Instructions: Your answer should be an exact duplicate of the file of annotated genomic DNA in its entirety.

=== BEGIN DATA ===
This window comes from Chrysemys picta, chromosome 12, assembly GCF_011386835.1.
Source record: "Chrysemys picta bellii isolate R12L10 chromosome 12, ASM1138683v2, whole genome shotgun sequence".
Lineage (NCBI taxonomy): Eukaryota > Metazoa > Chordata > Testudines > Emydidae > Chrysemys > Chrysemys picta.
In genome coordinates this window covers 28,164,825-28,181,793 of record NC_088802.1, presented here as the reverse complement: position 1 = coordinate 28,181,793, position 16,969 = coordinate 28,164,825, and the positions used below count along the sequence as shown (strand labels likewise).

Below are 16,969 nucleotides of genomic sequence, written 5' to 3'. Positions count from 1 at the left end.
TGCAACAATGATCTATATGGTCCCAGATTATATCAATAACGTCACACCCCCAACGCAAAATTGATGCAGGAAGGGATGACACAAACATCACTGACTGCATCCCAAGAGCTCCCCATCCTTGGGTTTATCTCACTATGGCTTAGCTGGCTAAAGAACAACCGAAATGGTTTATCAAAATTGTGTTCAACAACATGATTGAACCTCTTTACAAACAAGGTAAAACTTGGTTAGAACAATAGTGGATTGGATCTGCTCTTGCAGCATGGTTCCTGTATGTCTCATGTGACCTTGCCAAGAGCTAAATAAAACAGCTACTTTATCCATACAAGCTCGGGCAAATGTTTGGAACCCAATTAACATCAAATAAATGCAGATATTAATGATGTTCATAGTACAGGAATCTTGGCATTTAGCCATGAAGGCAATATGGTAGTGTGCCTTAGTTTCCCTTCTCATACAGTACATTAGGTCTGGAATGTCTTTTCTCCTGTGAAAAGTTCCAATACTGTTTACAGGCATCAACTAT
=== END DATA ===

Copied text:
This window comes from Chrysemys picta, chromosome 12, assembly GCF_011386835.1.
Source record: "Chrysemys picta bellii isolate R12L10 chromosome 12, ASM1138683v2, whole genome shotgun sequence".
Lineage (NCBI taxonomy): Eukaryota > Metazoa > Chordata > Testudines > Emydidae > Chrysemys > Chrysemys picta.
In genome coordinates this window covers 28,164,825-28,181,793 of record NC_088802.1, presented here as the reverse complement: position 1 = coordinate 28,181,793, position 16,969 = coordinate 28,164,825, and the positions used below count along the sequence as shown (strand labels likewise).

Below are 16,969 nucleotides of genomic sequence, written 5' to 3'. Positions count from 1 at the left end.
TGCAACAATGATCTATATGGTCCCAGATTATATCAATAACGTCACACCCCCAACGCAAAATTGATGCAGGAAGGGATGACACAAACATCACTGACTGCATCCCAAGAGCTCCCCATCCTTGGGTTTATCTCACTATGGCTTAGCTGGCTAAAGAACAACCGAAATGGTTTATCAAAATTGTGTTCAACAACATGATTGAACCTCTTTACAAACAAGGTAAAACTTGGTTAGAACAATAGTGGATTGGATCTGCTCTTGCAGCATGGTTCCTGTATGTCTCATGTGACCTTGCCAAGAGCTAAATAAAACAGCTACTTTATCCATACAAGCTCGGGCAAATGTTTGGAACCCAATTAACATCAAATAAATGCAGATATTAATGATGTTCATAGTACAGGAATCTTGGCATTTAGCCATGAAGGCAATATGGTAGTGTGCCTTAGTTTCCCTTCTCATACAGTACATTAGGTCTGGAATGTCTTTTCTCCTGTGAAAAGTTCCAATACTGTTTACAGGCATCAACTAT